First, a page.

The impact of wind pressure and stack effect on the performance of room ventilation units with heat recovery

Vasileios Filis*, Jakub Kolarik, Kevin Michael Smith

*Corresponding author for this work

Research output: Contribution to journalJournal articleResearchpeer-review

Abstract

Room ventilation units (RVUs) with heat recovery represent an alternative ventilation solution for renovated residential buildings, allowing simple installation through the façade. However, wind pressure on the façade can have a substantial impact on fan performance and thus affect the airflows through the RVU. Airflow imbalances between supply and exhaust negatively affect total heat recovery and supply air temperatures. Moreover, RVUs installed in apartments on the ground floor of multi-story buildings with a natural ventilation shaft are highly affected by negative pressures due to stack effect during winter periods. The issues that characterize these units were examined in this study in relation to the fan type and fan operation, aiming to establish why the performance is varying for different units. The study simulated the performance of RVUs in a typical Danish test apartment under various wind pressure conditions. To investigate the combined impacts of wind and stack effect, the simulations assumed the test apartment being located on the ground floor of a 4-storey building with an 11-meter natural ventilation shaft. The authors performed dynamic annual simulations with different fan characteristic curves and fan operating points for centrifugal and axial fans. Simulations tested the additional impact of adding a humidity-controlled damper in the intake of the natural ventilation shaft to reduce pressure differences across the building envelope due to stack effect. Results showed that centrifugal fans were less sensitive to pressure differences than axial fans due to their steeper fan curves and generally higher operating pressures. When taking into account wind pressure and disregarding stack effect, the sensible heat recovery decreased by up to 8% in RVUs with centrifugal fans and up to 22% in RVUs with axial fans at the same airflow settings. After including stack effect, the decrease in sensible heat recovery was instead up to 20% for RVUs with centrifugal fans and up to 52% for RVUs with axial fans. The inclusion of a humidity-controlled damper reduced the pressure differences due to stack effect and halved the negative impact on sensible heat recovery on average. As a result, the RVUs were able to provide considerably higher supply air temperatures. The study showed that a humidity-controlled damper could reduce the negative impact of stack effect on the performance of an RVU.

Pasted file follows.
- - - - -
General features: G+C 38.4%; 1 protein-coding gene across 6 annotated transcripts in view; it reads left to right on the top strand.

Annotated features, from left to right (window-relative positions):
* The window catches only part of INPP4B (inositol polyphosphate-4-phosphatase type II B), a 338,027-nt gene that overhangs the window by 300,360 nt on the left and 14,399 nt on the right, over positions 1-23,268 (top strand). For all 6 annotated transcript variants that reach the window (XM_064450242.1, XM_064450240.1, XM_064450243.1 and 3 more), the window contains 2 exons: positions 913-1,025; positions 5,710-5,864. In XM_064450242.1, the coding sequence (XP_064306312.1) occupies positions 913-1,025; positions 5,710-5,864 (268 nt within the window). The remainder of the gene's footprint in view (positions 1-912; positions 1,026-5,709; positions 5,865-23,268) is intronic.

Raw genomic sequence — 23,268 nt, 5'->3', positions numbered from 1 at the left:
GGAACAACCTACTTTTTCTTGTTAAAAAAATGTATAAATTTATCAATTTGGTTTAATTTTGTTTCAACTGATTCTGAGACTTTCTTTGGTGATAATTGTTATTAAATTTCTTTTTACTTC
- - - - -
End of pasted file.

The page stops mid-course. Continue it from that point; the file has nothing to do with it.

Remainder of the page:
Original languageEnglish
Article number110689
JournalEnergy and Buildings
Volume234
Number of pages16
ISSN0378-7788
DOIs
Publication statusPublished - 2021

Bibliographical note

Funding Information:
This research was enabled by a project funded by the Energy Technology Development and Demonstration Program (EUDP 2016, Project number: 64016-0042) to develop solutions for demand-control and continuous-commissioning of room-based ventilation in dwellings.

Publisher Copyright:
© 2021 Elsevier B.V.

Keywords

  • Axial fans
  • Centrifugal fans
  • Decentralized ventilation
  • Façade ventilation
  • Heat recovery
  • Humidity-controlled damper
  • Room ventilation units
  • Rotary heat exchanger
  • Stack effect

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